Geoscience Career Master's Preparation Survey Results

Student Decisions to Enroll in a Graduate Program

Student Decisions to Enroll in a Graduate Program

 

The Geoscience Career Master's Preparation Survey asked students in Geology and Geography Master's departments, "How important were the following factors in your decision to enroll in your graduate program?"  Out of the 23 factors asked of students, this graph highlights the trends of eight factors regarding employment, salary potential, career goals, extra opportunities and financial influences.  

Influences of Students' Career Goals

Influences on Students' Career Goals

 

This graph highlights how each of the following individuals, resources, or experiences influenced Geology and Geography students' career goals.  Geology students' career goals included working in the private sector, working in education (in teaching or diversity-related studies), and aspiring towards management positions.  When geography students responded, they indicated their interest in pursuing teaching or education careers, working in the GIS, or going into industry-related careers.    

Types of Geology and Geography Positions

Types of Geology and Geography Positions

 

The Geo Career MaPS Survey asked faculty about the types of positions their advisees secured after graduation, asked students about the types of positions they are pursuing, and compared these to the types of positions non-academic professionals currenly hold.  The categories "Academia", "Government" and "Private Sector" on the y-axis are comprised of several different positions. Academia includes working within K-12 education, at a 2-year institution or at a 4-year institution. Government positions include those at the local, state, tribal or federal levels. Finally, the Private Sector includes anything in industry, consulting or self-employment.   

Satisfaction with Geology and Geography Departments

Satisfaction with Geology and Geography Programs

 

The Geo Career MaPS Survey posed the question, "How satisfied are you with the following aspects of your Master's degree program?"  The graphs above display six of the twenty-two factors asked of faculty and students.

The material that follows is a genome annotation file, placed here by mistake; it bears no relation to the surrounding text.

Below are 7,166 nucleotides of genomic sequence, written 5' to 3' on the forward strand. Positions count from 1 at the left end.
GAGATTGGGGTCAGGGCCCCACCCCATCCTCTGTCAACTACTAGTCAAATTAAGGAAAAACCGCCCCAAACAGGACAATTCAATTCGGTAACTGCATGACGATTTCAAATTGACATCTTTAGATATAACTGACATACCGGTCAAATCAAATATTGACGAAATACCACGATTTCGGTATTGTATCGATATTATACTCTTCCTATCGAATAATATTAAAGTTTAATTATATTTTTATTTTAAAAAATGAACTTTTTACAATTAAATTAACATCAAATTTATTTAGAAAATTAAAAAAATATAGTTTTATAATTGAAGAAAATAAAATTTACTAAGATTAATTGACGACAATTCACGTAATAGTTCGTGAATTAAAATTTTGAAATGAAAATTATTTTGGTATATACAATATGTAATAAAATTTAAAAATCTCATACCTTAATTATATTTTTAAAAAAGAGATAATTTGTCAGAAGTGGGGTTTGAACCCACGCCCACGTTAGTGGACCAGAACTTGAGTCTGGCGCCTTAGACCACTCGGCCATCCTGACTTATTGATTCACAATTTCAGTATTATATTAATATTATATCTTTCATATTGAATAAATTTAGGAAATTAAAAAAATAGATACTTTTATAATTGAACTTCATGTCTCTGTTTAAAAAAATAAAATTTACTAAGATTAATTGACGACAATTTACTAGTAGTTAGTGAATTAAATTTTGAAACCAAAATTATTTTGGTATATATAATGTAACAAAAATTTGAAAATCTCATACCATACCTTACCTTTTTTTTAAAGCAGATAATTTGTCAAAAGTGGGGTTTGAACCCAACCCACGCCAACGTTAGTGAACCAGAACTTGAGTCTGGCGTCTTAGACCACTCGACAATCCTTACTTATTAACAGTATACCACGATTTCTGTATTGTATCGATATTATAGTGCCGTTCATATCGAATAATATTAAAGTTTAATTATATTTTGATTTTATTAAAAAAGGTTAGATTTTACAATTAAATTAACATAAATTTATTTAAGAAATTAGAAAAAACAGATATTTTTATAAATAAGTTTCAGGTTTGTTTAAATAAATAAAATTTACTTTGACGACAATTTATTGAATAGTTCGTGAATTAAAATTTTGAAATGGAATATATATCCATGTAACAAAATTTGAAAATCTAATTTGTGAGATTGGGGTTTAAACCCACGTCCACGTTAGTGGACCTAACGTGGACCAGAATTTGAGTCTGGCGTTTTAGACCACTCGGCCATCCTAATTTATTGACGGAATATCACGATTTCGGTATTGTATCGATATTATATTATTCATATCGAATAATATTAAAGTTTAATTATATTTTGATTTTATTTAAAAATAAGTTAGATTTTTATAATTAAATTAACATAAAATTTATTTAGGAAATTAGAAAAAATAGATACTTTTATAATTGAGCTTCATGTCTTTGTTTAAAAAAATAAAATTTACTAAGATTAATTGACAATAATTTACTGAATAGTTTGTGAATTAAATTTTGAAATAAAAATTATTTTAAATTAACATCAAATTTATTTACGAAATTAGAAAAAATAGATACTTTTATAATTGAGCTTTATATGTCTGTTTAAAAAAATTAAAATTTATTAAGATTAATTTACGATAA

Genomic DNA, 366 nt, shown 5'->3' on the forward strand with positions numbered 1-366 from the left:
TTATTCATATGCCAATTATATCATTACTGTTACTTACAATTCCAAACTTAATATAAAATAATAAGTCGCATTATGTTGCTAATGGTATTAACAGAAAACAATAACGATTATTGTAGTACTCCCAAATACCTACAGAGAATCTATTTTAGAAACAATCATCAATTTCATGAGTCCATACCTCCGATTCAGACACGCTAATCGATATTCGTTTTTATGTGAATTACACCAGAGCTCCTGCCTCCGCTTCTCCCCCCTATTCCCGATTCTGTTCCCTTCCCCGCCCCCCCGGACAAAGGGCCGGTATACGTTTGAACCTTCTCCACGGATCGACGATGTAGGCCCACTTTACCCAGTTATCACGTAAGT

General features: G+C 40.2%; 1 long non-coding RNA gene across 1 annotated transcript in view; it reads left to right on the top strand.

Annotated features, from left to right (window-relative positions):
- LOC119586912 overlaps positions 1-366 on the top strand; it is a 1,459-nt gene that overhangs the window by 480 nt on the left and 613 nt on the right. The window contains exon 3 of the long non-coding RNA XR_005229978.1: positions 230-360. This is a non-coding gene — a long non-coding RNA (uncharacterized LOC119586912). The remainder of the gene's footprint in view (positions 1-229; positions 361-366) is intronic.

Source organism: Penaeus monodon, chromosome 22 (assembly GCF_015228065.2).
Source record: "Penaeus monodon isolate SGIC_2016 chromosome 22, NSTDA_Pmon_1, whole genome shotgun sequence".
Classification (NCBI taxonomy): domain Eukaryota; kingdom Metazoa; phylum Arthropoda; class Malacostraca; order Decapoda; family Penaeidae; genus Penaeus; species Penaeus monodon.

Geology and Geography Non-Technical Skills

Geology and Geography Non-Technical Skills

 

Non-technical skills (commonly referred to as "soft skills") are equally as important as the technical competencies students acquire within Master's degree programs. The survey asked faculty and students in Geology and Geography departments about students' preparation in 28 of these non-technical skills. Additionally, the survey asked non-academic professionals about how important each of these are to their current careers.  The graphs above highlight the trends from five of the 28 competencies.  

Geology Technical Competencies

Geology Technical Competencies

 

Faculty were asked about the amount of preparation their Master's students receive for 36 different geology-based technical competencies.  Students were asked how prepared they feel in each of these skills.  Finally, non-academic professionals indicated how important each of these are to their current positions within the geoscience workforce.  The content for investigating the technical geology competencies was taken from the National Association of State Boards of Geology (ASBOG) Task Analysis Survey.  ASBOG is responsible for developing, writing, refining and grading the "Fundamentals of Geology" and "Practicing Geology" examinations used for state licensure. The graphs above illuminate 12 of the 36 competencies' trends.  

Geography Technical Competencies

Geography Technical Competencies

 

The last two graphs above display a sample of 12 technical competencies of geographers.  The Geo Career MaPS survey asked faculty, students and non-academic professionals about the preparation and importance of 20 different geographic competencies, which were taken from the Association of American Geographer's Enhancing Departments and Graduate Education (EDGE) study.